This next section concerns the vowing to the Lord of domestic animals (vv. 9-13). If the animal thus dedicated to the Lord were such as could be used in sacrifice, 546 then the animal itself was taken for the sanctuary service, and the vow was unalterable and irrevocable. If, however, the animal vowed was "any unclean beast," then the priest (ver. 12) was to set a price upon it, according to its value; for which, we may infer, it was to be sold and the proceeds devoted to the sanctuary.

In this case, the person who had vowed the animal was allowed to redeem it to himself again (ver. 13) by payment of this estimated price and one-fifth additional, a provision which was evidently intended to be of the nature of a fine, and to be a check upon the making of rash vows.

Of the Vowing of Houses and Fields.

xxvii. 14-25.

"And when a man shall sanctify his house to be holy unto the Lord, then the priest shall estimate it, whether it be good or bad: as the priest shall estimate it, so shall it stand. And if he that sanctified it will redeem his house, then he shall add the fifth part of the money of thy estimation unto it, and it shall be his. And if a man shall sanctify unto the Lord part of the field of his possession, then thy estimation shall be according to the sowing thereof: the sowing of a homer of barley shall be valued at fifty shekels of silver. If he sanctify his field from the year of jubilee, according to thy estimation it shall stand. But if he sanctify his field after the jubilee, then the priest shall reckon unto him the money according to the years that remain unto the year of jubilee, and an abatement shall be made from thy estimation. And if he that sanctified the field will indeed redeem it, then he shall add the fifth part of the money of thy estimation unto it, and it shall be assured to him. And if he will not redeem the field, or if he have sold the field to another man, it shall not be redeemed any more: but the field, when it goeth out in the jubilee, shall be holy unto the Lord, as a field devoted; the possession thereof shall be the priest's. And if he sanctify unto the Lord a field which he hath bought, which is not of the field of his possession; then the priest shall reckon unto him the worth of thy estimation unto the year of jubilee: and he shall give thine estimation in that day, as a 547 holy thing unto the Lord. In the year of jubilee the field shall return unto him of whom it was bought, even to him to whom the possession of the land belongeth. And all thy estimations shall be according to the shekel of the sanctuary: twenty gerahs shall be the shekel."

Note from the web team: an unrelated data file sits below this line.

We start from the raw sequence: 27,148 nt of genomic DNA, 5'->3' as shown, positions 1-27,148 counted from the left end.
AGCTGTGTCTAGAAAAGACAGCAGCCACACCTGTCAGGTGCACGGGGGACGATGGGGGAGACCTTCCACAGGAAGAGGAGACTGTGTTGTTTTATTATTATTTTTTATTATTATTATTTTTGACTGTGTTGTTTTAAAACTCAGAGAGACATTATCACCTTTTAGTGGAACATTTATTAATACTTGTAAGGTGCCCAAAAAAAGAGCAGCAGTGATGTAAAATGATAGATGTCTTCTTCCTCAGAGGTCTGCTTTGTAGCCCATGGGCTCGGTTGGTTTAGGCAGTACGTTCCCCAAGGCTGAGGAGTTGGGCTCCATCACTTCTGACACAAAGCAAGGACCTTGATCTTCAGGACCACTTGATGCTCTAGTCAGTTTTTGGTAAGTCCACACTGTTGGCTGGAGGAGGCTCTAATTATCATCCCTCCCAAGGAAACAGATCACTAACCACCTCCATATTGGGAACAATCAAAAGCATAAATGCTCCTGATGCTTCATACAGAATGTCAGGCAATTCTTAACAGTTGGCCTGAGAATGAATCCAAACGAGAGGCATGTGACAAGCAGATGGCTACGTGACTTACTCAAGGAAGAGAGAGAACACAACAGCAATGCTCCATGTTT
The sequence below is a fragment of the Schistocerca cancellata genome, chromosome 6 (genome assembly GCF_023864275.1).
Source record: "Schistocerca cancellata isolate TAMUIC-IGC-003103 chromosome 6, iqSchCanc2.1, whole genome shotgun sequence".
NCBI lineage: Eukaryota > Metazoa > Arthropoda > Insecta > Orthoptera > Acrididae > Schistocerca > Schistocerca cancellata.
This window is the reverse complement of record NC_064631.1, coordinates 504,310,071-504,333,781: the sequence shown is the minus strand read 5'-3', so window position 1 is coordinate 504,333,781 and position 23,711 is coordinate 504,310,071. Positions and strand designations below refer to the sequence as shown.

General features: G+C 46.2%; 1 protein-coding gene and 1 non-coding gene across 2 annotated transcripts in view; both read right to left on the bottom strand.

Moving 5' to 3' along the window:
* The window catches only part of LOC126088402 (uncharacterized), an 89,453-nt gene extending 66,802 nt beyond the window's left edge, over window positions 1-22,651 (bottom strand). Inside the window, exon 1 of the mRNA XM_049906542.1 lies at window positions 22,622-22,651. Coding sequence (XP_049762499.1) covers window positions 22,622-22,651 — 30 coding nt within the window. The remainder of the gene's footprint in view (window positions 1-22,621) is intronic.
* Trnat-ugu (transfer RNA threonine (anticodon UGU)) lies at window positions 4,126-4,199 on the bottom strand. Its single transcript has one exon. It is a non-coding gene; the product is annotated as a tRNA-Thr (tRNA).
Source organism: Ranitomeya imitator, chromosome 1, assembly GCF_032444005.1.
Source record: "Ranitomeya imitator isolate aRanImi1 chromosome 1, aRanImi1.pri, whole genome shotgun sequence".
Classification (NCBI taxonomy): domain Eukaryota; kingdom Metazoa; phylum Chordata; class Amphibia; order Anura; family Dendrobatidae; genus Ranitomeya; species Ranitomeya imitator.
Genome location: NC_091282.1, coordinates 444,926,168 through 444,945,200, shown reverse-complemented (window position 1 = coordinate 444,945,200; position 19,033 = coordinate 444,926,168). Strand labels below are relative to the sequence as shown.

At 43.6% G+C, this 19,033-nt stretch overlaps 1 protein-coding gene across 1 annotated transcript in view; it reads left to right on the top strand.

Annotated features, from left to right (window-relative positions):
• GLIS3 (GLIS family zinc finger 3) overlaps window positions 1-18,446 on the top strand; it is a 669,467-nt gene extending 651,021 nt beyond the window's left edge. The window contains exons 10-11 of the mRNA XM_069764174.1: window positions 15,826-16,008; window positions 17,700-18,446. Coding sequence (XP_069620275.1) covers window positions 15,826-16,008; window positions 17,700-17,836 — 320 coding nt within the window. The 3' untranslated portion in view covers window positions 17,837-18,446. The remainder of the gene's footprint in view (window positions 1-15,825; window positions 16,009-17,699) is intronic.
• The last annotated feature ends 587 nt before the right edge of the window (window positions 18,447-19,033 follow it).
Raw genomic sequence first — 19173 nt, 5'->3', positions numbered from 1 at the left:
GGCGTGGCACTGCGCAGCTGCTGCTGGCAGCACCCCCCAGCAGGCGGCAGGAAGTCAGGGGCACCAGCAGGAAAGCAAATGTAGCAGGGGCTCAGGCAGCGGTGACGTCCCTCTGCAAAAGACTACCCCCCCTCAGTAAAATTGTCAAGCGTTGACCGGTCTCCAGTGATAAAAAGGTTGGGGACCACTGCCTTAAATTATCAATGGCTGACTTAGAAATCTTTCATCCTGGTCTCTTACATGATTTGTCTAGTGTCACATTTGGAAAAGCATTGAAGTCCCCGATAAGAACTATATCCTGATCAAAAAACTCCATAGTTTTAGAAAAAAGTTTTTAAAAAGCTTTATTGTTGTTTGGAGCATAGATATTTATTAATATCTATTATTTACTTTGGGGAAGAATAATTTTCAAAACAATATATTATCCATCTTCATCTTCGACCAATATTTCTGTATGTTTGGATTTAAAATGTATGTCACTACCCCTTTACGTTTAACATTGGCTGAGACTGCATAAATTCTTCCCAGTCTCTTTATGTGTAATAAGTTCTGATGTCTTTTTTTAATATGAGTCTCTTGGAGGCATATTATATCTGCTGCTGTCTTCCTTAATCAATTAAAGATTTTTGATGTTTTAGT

The law regarding the consecration of a man's house unto the Lord by a vow (vv. 14, 15) is very simple. The priest is to estimate its value, without right of appeal. Apparently, the man might still live in it, if he desired, but only as one living in a house belonging to another; presumably, a rental was to be paid, on the basis of the priest's estimation of value, into the sanctuary treasury. If the man wished again to redeem it, then, as in the case of the beast that was vowed, he must pay into the treasury the estimated value of the house, with the addition of one-fifth.